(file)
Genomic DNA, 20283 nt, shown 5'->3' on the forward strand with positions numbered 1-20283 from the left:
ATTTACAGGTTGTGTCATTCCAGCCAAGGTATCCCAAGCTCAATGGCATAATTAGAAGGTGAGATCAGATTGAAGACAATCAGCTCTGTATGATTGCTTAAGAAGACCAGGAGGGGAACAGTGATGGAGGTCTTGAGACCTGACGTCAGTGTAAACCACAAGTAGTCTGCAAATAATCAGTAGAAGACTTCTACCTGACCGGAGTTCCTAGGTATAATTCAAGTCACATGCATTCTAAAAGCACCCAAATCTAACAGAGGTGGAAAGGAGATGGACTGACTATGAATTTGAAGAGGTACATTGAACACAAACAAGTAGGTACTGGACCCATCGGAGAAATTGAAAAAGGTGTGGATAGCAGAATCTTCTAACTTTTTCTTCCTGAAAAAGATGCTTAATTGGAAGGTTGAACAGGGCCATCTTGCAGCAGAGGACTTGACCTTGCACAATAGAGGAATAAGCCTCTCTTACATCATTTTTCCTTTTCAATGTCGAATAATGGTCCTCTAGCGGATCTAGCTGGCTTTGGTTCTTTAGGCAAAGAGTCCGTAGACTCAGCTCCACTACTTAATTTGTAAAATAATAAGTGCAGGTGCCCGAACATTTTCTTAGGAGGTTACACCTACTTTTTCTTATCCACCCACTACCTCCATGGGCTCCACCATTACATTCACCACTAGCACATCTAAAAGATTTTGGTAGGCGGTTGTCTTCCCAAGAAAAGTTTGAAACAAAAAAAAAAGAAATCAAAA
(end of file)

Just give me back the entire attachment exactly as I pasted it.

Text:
Genomic DNA, 20283 nt, shown 5'->3' on the forward strand with positions numbered 1-20283 from the left:
ATTTACAGGTTGTGTCATTCCAGCCAAGGTATCCCAAGCTCAATGGCATAATTAGAAGGTGAGATCAGATTGAAGACAATCAGCTCTGTATGATTGCTTAAGAAGACCAGGAGGGGAACAGTGATGGAGGTCTTGAGACCTGACGTCAGTGTAAACCACAAGTAGTCTGCAAATAATCAGTAGAAGACTTCTACCTGACCGGAGTTCCTAGGTATAATTCAAGTCACATGCATTCTAAAAGCACCCAAATCTAACAGAGGTGGAAAGGAGATGGACTGACTATGAATTTGAAGAGGTACATTGAACACAAACAAGTAGGTACTGGACCCATCGGAGAAATTGAAAAAGGTGTGGATAGCAGAATCTTCTAACTTTTTCTTCCTGAAAAAGATGCTTAATTGGAAGGTTGAACAGGGCCATCTTGCAGCAGAGGACTTGACCTTGCACAATAGAGGAATAAGCCTCTCTTACATCATTTTTCCTTTTCAATGTCGAATAATGGTCCTCTAGCGGATCTAGCTGGCTTTGGTTCTTTAGGCAAAGAGTCCGTAGACTCAGCTCCACTACTTAATTTGTAAAATAATAAGTGCAGGTGCCCGAACATTTTCTTAGGAGGTTACACCTACTTTTTCTTATCCACCCACTACCTCCATGGGCTCCACCATTACATTCACCACTAGCACATCTAAAAGATTTTGGTAGGCGGTTGTCTTCCCAAGAAAAGTTTGAAACAAAAAAAAAAGAAATCAAAA